A review of the Opticality exhibition on Material Times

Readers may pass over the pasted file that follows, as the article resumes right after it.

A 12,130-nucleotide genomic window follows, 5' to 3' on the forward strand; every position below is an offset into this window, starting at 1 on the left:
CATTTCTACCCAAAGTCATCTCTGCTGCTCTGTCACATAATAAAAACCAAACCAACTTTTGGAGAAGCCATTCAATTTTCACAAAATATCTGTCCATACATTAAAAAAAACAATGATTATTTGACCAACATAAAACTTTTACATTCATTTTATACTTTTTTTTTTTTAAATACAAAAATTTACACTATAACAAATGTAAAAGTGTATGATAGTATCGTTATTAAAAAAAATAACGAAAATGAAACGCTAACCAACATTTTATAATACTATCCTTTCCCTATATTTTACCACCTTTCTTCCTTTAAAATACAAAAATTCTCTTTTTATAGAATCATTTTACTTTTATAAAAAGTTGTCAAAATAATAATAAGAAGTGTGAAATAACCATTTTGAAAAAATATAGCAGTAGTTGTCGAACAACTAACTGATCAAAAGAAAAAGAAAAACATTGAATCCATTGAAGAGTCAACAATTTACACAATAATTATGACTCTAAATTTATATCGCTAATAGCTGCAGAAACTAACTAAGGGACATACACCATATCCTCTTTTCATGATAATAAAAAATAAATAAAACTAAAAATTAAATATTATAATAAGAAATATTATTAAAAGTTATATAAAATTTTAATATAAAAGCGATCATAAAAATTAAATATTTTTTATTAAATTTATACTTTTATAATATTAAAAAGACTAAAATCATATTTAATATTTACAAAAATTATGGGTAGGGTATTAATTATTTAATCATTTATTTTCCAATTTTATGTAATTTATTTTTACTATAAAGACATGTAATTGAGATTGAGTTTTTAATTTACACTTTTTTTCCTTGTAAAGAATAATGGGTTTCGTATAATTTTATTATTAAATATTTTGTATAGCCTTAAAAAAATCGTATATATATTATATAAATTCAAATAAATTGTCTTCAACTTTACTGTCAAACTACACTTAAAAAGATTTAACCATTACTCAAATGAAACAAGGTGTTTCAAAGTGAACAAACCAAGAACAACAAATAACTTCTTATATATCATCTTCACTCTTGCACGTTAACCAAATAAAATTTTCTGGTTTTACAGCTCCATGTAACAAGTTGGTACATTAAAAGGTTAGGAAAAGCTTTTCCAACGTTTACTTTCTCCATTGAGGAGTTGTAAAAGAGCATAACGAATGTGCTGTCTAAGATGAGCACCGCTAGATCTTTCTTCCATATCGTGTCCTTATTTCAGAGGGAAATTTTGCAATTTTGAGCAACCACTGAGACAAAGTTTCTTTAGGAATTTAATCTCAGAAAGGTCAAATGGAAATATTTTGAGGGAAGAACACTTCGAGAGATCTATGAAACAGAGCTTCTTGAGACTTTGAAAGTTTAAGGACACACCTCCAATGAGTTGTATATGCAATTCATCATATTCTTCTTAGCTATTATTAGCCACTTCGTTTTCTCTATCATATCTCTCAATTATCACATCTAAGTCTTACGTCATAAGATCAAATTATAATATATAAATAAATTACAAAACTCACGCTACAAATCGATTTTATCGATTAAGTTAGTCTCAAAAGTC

Jan Frydrych (*1953) did not come from an artistic family, he had imagined a career as a professional photographer, but a visit to the glass school in Nový Bor, where his sister studied glass painting and was the only one in the family to take up art, helped to direct his future. His sophisticated cut and glued objects do not have a reverse and a face, they are strange organisms fed by the reflection of light, optical wonders of the world, in which the often minimalist combination of clear and indigo blue – exceptionally red – glass plays a crucial role. The precision of the execution is breathtaking, a celebration of human skill, unthinkable without the patience of craftsmanship and artistic self-discipline. It is precisely this tight interplay of manual dexterity and creative vision that makes Frydrych’s optical sculptures exceptional examples of artistic craftsmanship elevated to art. He considers his glass sculptures to be models, examples of how he thinks and reflects on art. “I place stories in general basic geometric shapes, they are small architectures that are created using optical glass, color and light, which is unusual because common materials like stone, wood or bronze only allow you to work with the shape, but no one can look inside. But I put something in there that would never be there. That’s it. After I’ve fused the basic shape just in the details, I’ll sand the shape using increasingly finer abrasives until I get the finest texture. Only by grinding and polishing does the optics open up and we see what I’m looking for in the glass, what’s inside.”